Nhu Trieu started her full time staff role as an electron and confocal microscopist (biology specialization) in the Microscopy and Microanalysis Facility (MMF) at the University of New Brunswick (UNB) in 2016 after graduating from the University of Alberta in 2015 with a B.Sc in Biology, specialization in Genetics. Her eclectic research experiences have included studying chromatin remodelling proteins in mice, telomeres in humans, Duchenne Muscular Dystrophy in cell culture and mammal models, and helping to identify new species of sponges. Since joining the MMF, she has added histology and cryosection to the facility service offerings as well as non-biological sample preparation. Currently, she also pursues her M.Sc in Biology part-time at UNB and studies the function of matrix metalloproteinase 11 in zebrafish using molecular tools she developed.
Nhu Trieu is passionate about developmental biology and spends a lot of time training and mentoring students and other academics, not only in microscopy but also in research design, methodology troubleshooting, and professional development. She is also very passionate about the future and advocacy of microscopy and core facilities as a councillor at large for the Microscopical Society of Canada (MSC) and part of the organization committee for the 50th meeting in June 2024. When she is not working in the lab, she coaches youth and adult athletes at her aerial gym Brass Monkey. On the world stage, Nhu represented Canada at the Pole Art World Championships in Italy as an amateur athlete and her journey is covered internationally in Muscle & Fitness HERS.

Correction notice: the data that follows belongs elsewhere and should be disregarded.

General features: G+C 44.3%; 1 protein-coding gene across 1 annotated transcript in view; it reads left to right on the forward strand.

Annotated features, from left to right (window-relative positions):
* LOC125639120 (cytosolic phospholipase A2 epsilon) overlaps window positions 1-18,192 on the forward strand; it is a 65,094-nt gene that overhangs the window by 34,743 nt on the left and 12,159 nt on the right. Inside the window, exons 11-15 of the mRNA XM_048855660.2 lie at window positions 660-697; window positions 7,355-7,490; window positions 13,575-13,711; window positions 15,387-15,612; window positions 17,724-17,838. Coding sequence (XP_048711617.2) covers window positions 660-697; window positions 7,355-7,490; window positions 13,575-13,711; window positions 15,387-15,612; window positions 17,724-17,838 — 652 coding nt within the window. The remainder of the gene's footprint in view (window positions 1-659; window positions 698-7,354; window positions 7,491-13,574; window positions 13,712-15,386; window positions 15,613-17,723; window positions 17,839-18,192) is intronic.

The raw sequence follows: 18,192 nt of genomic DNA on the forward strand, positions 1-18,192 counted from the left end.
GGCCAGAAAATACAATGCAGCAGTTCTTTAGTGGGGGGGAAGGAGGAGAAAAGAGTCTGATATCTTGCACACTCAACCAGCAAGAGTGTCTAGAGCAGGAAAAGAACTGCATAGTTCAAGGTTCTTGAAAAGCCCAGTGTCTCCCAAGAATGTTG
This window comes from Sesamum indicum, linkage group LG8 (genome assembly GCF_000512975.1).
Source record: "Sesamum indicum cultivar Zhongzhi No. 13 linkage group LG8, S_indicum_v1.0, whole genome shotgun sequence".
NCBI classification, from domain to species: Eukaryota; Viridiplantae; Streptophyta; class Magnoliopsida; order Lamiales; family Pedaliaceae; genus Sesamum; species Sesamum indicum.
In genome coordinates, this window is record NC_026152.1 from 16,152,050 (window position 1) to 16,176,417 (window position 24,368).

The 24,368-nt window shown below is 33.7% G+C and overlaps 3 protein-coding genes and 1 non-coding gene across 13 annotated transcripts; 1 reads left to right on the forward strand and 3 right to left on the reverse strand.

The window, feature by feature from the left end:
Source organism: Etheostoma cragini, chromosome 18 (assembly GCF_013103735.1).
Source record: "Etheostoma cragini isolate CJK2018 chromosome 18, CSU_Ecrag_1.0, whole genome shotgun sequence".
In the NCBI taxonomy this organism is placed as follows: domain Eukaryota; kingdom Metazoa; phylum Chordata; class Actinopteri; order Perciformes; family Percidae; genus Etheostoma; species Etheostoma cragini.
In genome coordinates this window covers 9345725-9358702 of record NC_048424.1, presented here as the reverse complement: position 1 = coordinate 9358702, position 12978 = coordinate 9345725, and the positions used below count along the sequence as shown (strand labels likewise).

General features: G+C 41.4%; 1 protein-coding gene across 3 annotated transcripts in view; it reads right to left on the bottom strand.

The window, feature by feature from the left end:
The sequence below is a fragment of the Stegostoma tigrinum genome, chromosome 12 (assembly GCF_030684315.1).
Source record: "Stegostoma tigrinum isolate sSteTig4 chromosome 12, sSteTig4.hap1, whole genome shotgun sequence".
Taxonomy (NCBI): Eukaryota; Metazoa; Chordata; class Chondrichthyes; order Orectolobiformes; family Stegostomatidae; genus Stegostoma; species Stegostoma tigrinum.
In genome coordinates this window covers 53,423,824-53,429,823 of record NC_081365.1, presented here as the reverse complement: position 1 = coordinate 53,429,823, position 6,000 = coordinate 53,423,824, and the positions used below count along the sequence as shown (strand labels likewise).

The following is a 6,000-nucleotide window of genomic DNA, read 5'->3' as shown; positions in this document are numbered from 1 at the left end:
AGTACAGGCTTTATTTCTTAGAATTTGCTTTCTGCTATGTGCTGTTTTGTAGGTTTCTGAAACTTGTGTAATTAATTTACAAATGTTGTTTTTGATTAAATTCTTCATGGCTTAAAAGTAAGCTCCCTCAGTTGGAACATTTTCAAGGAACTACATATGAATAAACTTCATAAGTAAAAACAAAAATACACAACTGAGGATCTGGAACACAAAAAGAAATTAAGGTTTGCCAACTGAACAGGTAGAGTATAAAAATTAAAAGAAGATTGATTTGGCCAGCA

The Microscopy and Microanalysis Facility, University of New Brunswick, Fredericton (NB)
Starting in the 1960’s, the microscopy and microanalysis facility (MMF) at the University of New Brunswick is a multi-disciplinary platform that offers a wide array of services and expertise for the microscopical imaging and microanalysis of all types of samples (biological, chemical, geological, material). The facility consists of three professional staff – Douglas Hall (geology), Stephen Cogswell (engineer), and Nhu Trieu (biology). We support the work of academics, non-profits, industry, and government within Canada and internationally.
The facility houses five electron-beam instruments (JEOL6400 SEM, Hitachi SU-70 SEM, JEOL2011 TEM/STEM, SCIOS 2 DualBeam FIB SEM, JEOL 733 Microprobe), two confocal scanning laser microscope (Leica SP2, Leica SP8), digital light microscopes, an X-ray micro CT (Skyscan 1072), and two sample preparation wetlabs. Access to the instrumentation is on a ‘first-come, first-serve’ basis and users pay an hourly instrument rental fee. Users have the option in being trained to operate the equipment themselves or in employing the services of the staff of the MMF from sample preparation to imaging to data analysis.
The MMF offers training on all of the instruments and in advanced analytical techniques: EDS,WDS, EELS, EFTEM, electron diffraction, numerous specialized sample preparation techniques (including histology, cryo-sectioning, cryo-SEM, cryo-TEM). Special lectures in microscopy techniques are offered for classroom presentations or for groups of interested researchers upon request. More information is available at https://emunit.ext.unb.ca/index.php or firstname.lastname@example.org or 506-453-4887.